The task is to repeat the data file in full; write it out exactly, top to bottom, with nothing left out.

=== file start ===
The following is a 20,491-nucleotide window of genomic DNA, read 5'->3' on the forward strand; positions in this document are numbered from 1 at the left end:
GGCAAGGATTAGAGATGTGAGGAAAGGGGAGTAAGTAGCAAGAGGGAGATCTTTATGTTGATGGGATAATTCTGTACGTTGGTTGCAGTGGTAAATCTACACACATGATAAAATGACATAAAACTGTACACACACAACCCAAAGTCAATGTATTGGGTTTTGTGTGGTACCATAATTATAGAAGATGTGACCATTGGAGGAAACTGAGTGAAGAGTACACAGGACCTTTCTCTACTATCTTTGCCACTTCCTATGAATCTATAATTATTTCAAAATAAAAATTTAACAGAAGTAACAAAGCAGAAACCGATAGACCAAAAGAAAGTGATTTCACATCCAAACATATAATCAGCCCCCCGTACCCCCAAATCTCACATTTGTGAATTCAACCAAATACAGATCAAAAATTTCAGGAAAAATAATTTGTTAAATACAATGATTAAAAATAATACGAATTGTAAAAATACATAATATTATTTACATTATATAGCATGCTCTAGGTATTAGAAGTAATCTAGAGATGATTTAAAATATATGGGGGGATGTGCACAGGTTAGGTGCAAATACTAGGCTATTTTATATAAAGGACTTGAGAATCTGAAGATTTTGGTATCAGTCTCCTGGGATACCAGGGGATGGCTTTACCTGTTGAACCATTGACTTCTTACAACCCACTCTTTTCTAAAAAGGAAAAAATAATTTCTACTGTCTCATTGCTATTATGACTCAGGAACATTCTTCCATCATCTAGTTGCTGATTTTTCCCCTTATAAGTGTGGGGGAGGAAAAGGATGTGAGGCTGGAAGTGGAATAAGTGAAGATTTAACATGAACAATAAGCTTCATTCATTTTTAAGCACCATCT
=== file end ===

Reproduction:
The following is a 20,491-nucleotide window of genomic DNA, read 5'->3' on the forward strand; positions in this document are numbered from 1 at the left end:
GGCAAGGATTAGAGATGTGAGGAAAGGGGAGTAAGTAGCAAGAGGGAGATCTTTATGTTGATGGGATAATTCTGTACGTTGGTTGCAGTGGTAAATCTACACACATGATAAAATGACATAAAACTGTACACACACAACCCAAAGTCAATGTATTGGGTTTTGTGTGGTACCATAATTATAGAAGATGTGACCATTGGAGGAAACTGAGTGAAGAGTACACAGGACCTTTCTCTACTATCTTTGCCACTTCCTATGAATCTATAATTATTTCAAAATAAAAATTTAACAGAAGTAACAAAGCAGAAACCGATAGACCAAAAGAAAGTGATTTCACATCCAAACATATAATCAGCCCCCCGTACCCCCAAATCTCACATTTGTGAATTCAACCAAATACAGATCAAAAATTTCAGGAAAAATAATTTGTTAAATACAATGATTAAAAATAATACGAATTGTAAAAATACATAATATTATTTACATTATATAGCATGCTCTAGGTATTAGAAGTAATCTAGAGATGATTTAAAATATATGGGGGGATGTGCACAGGTTAGGTGCAAATACTAGGCTATTTTATATAAAGGACTTGAGAATCTGAAGATTTTGGTATCAGTCTCCTGGGATACCAGGGGATGGCTTTACCTGTTGAACCATTGACTTCTTACAACCCACTCTTTTCTAAAAAGGAAAAAATAATTTCTACTGTCTCATTGCTATTATGACTCAGGAACATTCTTCCATCATCTAGTTGCTGATTTTTCCCCTTATAAGTGTGGGGGAGGAAAAGGATGTGAGGCTGGAAGTGGAATAAGTGAAGATTTAACATGAACAATAAGCTTCATTCATTTTTAAGCACCATCT